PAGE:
Sunday, September 24, 2006

Will the EEStor Revolutionize the Electric Car?

Thanks to celebrity activist Tod Brilliant for passing along this news: Texas "stealth company" EEStor has patented a new ceramic electrical storage device (which we can't call a battery because it has no chemicals) that can power a car for 500 miles on a $9 charge of electricity. Even more exciting is their claim that fully charging the system will take all of five minutes. And even more exciting: we're not talking about cars that drive like golf carts. According to Business 2.0:
"A four-passenger sedan will drive like a Ferrari," [Toronto-based Feel Good Cars CEO] Clifford predicts. In contrast, first electric car, the Zenn, which debuted in August and is powered by a more conventional battery, can't go much faster than a moped and takes hours to charge. (note: Feel Good Cars plans to incorporate the EEStor into cars by 2008)

The cost of the engine itself depends on how much energy it can store; an EEStor-powered engine with a range roughly equivalent to that of a gasoline-powered car would cost about $5,200. That's a slight premium over the cost of the gas engine and the other parts the device would replace -- the gas tank, exhaust system, and drivetrain. But getting rid of the need to buy gas should more than make up for the extra cost of an EEStor-powered car.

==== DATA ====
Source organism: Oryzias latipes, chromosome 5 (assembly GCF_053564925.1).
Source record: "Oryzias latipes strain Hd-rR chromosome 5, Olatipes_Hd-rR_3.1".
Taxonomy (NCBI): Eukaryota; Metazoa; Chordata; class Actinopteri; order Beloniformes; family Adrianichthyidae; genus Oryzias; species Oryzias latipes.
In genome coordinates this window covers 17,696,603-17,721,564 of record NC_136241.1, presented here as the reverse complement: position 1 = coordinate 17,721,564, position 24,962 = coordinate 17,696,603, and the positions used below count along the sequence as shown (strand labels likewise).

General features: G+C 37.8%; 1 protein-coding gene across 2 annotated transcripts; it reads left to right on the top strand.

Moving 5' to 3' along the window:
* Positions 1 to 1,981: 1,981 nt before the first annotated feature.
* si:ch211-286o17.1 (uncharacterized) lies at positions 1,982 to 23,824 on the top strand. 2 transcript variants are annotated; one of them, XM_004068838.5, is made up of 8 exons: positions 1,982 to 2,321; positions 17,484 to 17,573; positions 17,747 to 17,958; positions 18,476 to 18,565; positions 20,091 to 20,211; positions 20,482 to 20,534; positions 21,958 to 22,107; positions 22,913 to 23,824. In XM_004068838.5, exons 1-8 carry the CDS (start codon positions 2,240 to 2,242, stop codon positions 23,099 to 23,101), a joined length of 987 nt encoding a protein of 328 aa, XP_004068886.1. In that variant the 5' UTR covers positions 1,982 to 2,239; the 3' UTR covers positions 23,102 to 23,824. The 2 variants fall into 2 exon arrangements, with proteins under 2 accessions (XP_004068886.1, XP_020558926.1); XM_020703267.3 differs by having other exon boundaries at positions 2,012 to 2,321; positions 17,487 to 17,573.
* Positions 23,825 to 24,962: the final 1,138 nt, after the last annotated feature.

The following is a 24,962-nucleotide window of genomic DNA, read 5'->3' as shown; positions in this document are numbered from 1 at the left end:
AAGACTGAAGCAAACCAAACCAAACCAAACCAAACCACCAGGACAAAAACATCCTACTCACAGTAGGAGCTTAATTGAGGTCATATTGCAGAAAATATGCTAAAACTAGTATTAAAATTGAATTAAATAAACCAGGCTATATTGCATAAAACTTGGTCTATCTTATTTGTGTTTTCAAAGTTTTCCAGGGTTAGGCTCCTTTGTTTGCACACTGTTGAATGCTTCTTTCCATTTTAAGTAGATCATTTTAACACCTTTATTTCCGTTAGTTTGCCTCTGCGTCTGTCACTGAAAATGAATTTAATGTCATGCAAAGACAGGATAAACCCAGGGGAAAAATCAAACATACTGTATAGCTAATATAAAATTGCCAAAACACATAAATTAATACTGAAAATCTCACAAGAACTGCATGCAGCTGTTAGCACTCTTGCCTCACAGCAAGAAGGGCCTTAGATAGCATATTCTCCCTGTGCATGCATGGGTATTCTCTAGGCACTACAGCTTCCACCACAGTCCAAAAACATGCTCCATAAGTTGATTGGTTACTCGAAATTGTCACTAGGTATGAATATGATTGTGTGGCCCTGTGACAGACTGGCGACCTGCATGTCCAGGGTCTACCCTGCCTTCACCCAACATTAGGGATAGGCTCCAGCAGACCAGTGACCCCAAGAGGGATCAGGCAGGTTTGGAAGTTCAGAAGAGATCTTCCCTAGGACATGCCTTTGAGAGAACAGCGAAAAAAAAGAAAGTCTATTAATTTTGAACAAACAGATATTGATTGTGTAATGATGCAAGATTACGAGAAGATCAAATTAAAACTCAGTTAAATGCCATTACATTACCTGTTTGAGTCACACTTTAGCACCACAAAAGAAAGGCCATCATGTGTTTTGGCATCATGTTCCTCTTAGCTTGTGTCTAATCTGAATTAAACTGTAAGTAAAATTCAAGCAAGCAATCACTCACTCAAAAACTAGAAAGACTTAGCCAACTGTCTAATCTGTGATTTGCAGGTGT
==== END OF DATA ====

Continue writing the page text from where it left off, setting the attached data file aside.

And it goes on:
EEStor is tight-lipped about its device and how it manages to pack such a punch. According to a patent issued in April, the device is made of a ceramic powder coated with aluminum oxide and glass. A bank of these ceramic batteries could be used at "electrical energy stations" where people on the road could charge up.

EEStor is backed by VC firm Kleiner Perkins Caufield & Byers, and the company's founders are engineers Richard Weir and Carl Nelson. CEO Weir, a former IBM-er, won't comment, but his son, Tom, an EEStor VP, acknowledges, "That is pretty much why we are here today, to compete with the internal combustion engine." He also hints that his engine technology is not just for the small passenger vehicles that Clifford is aiming at, but could easily replace the 300-horsepower brutes in today's SUVs.
Not being an engineer, I have no idea how this might work. But I'm very impressed to see Kleiner Perkins on board, and, obviously, very intrigued by the concept. If this turns out to be the real deal, it's hard to imagine how the internal combustion engine, or even gas-electric hybrids, could survive the competition, as the EEStor claims to have all of the qualities potential buyers would want: price, power and efficiency. At the same time, I remember the old saying about "If it seems too good to be true...." Others that are much more knowledgeable about such things, such as J.C. Winnie, Mike Milliken, and TH compadre John Laumer, seem cautiously optimistic...

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